Simcenter 3D Streamlines Multidisciplinary Simulation

The latest upgrade delivers features across four areas intended to facilitate multidisciplinary simulation and support faster design iteration.

The latest upgrade delivers features across four areas intended to facilitate multidisciplinary simulation and support faster design iteration.

Improved Simcenter 3D rotor dynamics simulation solutions help minimize rotational unbalance and unnecessary external forces in applications such as aircraft engines, gas turbines, and automotive engines. Image Courtesy of Siemens Digital Industries Software


Siemens Digital Industries Software has released the latest version of its Simcenter 3D software, building on its charter to facilitate and improve multidisciplinary simulation through a tightly integrated simulation platform.

The latest iteration delivers enhancements across four primary areas: Multidisciplinary integration, faster CAE processes, deeper integration with the digital twin, and continued support for an open and scalable simulation platform. The goal behind the new Simcenter 3D release is to continue to streamline and deliver short cuts to the simulation process so it is more tightly woven into the overall design workflow, delivers consistent simulation results, and supports more seamless iteration, according to Patrick Farrell, senior marketing manager for Simcenter at Siemens Digital Industries Software.

On the multidisciplinary front, the new Simcenter 3D release folds in a number of new simulation domains and makes them accessible from a single, unified platform. For example, the latest version now offers extended rotor dynamics simulation capabilities, including nonlinear connection elements—a capability aimed at engineers working on aerospace, automotive, and gas turbine applications. Support for the new simulation discipline ensures that engineers can minimize rotational unbalance and unnecessary external forces.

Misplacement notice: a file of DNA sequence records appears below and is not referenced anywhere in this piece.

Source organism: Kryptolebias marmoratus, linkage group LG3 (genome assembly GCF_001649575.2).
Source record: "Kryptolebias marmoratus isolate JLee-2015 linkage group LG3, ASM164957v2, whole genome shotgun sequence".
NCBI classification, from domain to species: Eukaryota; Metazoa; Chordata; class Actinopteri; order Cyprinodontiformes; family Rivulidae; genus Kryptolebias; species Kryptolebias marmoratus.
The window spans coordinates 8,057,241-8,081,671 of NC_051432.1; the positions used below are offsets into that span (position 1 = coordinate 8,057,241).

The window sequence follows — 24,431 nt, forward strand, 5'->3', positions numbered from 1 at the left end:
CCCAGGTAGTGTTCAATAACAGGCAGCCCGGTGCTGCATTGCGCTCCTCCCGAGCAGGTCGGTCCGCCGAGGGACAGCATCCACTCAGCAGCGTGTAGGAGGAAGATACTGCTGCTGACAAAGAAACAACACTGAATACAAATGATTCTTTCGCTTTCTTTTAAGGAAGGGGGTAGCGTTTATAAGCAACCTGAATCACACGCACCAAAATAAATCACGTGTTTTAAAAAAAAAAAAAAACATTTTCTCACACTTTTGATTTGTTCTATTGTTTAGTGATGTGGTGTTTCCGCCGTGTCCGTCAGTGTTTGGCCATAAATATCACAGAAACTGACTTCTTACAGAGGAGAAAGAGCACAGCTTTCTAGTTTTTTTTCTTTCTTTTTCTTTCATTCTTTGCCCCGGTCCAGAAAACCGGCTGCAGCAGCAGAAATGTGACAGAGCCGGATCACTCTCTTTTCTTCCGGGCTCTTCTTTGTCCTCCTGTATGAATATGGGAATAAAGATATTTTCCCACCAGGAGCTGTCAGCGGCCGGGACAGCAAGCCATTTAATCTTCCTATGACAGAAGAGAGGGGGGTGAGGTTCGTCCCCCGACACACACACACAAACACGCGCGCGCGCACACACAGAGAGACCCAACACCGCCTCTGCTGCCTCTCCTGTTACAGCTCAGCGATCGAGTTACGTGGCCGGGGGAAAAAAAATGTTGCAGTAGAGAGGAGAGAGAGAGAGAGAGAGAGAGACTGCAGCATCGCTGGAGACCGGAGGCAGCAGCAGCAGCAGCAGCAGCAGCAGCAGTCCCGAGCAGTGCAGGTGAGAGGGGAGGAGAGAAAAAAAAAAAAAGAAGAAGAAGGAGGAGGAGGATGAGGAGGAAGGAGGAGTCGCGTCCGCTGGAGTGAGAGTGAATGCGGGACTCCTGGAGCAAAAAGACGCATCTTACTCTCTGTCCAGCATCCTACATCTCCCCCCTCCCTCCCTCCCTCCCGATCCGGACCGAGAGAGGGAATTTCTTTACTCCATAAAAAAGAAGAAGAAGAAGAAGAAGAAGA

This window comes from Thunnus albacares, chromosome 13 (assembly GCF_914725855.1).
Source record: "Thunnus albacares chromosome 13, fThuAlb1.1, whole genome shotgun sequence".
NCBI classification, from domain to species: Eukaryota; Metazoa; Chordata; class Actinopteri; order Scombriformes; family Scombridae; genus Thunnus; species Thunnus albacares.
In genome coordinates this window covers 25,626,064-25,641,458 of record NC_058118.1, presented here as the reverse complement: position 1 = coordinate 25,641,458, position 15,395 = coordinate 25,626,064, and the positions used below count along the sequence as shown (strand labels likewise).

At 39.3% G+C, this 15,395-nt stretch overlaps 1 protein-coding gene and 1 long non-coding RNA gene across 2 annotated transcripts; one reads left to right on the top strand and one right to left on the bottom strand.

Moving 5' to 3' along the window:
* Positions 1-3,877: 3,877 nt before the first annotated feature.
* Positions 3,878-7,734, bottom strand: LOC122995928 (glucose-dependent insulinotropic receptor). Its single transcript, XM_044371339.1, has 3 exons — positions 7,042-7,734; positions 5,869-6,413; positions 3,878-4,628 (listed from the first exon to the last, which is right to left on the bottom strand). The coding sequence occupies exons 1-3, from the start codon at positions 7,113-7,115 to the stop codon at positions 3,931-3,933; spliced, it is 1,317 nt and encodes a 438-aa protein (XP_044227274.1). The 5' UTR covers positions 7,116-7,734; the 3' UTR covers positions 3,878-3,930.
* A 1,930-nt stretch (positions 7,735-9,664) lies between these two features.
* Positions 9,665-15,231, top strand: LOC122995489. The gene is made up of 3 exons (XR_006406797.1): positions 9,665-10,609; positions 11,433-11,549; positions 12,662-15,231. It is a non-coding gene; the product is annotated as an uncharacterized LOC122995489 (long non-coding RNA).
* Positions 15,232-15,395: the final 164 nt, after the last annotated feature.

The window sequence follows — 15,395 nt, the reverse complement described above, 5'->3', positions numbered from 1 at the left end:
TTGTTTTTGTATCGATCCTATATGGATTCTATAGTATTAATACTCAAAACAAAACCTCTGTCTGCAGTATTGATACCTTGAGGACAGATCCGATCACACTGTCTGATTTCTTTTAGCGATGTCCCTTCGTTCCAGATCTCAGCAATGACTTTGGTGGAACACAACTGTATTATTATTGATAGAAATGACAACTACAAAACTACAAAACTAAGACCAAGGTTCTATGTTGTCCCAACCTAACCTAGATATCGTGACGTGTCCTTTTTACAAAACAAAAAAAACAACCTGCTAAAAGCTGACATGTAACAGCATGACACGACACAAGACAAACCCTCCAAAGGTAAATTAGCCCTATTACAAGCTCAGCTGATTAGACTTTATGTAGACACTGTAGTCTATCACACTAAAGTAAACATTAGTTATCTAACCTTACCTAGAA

“We’re aiming to make all simulation domains available to customers within a single platform using a common model,” Farrell explains. In that way, users aren’t constantly having to create different models, leading to siloed pre- and post- simulation processes—an approach all too common with traditional simulation platforms, he maintains.

Faster CAE processes are another hallmark of the new release. Simcenter 3D has been turbocharged in a number of areas, including the ability to do faster design of experiments. In addition, a new Noise Vibration and Harshness (NVH) composer tool has been finetuned to enable faster development of system-level finite element (FE) models, starting from subassembly models such as an automotive body-in-white, door, and suspension. Automating the full-vehicle FE model increases the speed of workflows and helps reduce human error. “Design changes are where things typically break down with traditional processes,” Farrell explains. “Simcenter 3D rapidly shortcuts that whole process.”

Simcenter 3D now streamlines the complex multiphysics analysis of two-way fluid-structure interaction (FSI) via an integrated environment. Image Courtesy of Siemens Digital Industries Software

Simcenter 3D now streamlines the complex multiphysics analysis of two-way fluid-structure interaction (FSI) via an integrated environment. Image courtesy of Siemens Digital Industries Software.

To extend the connection to the digital thread, Siemens Digital Industries Software has enhanced ties between Simcenter 3D and the physical testing domain, including deeper test/analysis correlation capabilities. For example, the latest version of Simcenter 3D features new pre-test planning functions for determining where to place sensor locations. “Correlating analysis with what is happening on the test floor and with physical test data builds confidence in analysis,” Farrell says.

There is also support for additional CAE solvers in the new release, including new capabilities in the Abaqus solver.

Watch this video to get more details on the latest Simcenter 3D release.

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Beth Stackpole

Beth Stackpole is a contributing editor to Digital Engineering. Send e-mail about this article to DE-Editors@digitaleng.news.

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